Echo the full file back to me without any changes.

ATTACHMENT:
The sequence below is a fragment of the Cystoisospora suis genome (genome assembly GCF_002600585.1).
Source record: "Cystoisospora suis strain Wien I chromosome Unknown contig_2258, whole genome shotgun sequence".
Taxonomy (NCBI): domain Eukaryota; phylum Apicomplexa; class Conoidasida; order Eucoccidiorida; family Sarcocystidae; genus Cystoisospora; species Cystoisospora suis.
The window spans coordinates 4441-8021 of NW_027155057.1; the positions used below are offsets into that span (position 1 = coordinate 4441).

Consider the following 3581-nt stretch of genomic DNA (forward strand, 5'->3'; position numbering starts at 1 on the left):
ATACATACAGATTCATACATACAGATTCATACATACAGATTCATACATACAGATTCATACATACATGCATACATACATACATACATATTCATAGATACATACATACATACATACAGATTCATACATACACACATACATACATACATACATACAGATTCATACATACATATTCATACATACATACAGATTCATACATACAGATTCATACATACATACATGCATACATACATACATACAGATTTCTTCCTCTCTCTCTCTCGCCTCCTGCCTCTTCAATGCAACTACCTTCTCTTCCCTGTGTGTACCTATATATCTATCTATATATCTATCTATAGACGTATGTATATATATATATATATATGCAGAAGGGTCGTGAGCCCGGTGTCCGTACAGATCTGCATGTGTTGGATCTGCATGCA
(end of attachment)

The sequence below is a fragment of the Cystoisospora suis genome (genome assembly GCF_002600585.1).
Source record: "Cystoisospora suis strain Wien I chromosome Unknown contig_2258, whole genome shotgun sequence".
Taxonomy (NCBI): domain Eukaryota; phylum Apicomplexa; class Conoidasida; order Eucoccidiorida; family Sarcocystidae; genus Cystoisospora; species Cystoisospora suis.
The window spans coordinates 4441-8021 of NW_027155057.1; the positions used below are offsets into that span (position 1 = coordinate 4441).

Consider the following 3581-nt stretch of genomic DNA (forward strand, 5'->3'; position numbering starts at 1 on the left):
ATACATACAGATTCATACATACAGATTCATACATACAGATTCATACATACAGATTCATACATACATGCATACATACATACATACATATTCATAGATACATACATACATACATACAGATTCATACATACACACATACATACATACATACATACAGATTCATACATACATATTCATACATACATACAGATTCATACATACAGATTCATACATACATACATGCATACATACATACATACAGATTTCTTCCTCTCTCTCTCTCGCCTCCTGCCTCTTCAATGCAACTACCTTCTCTTCCCTGTGTGTACCTATATATCTATCTATATATCTATCTATAGACGTATGTATATATATATATATATATGCAGAAGGGTCGTGAGCCCGGTGTCCGTACAGATCTGCATGTGTTGGATCTGCATGCA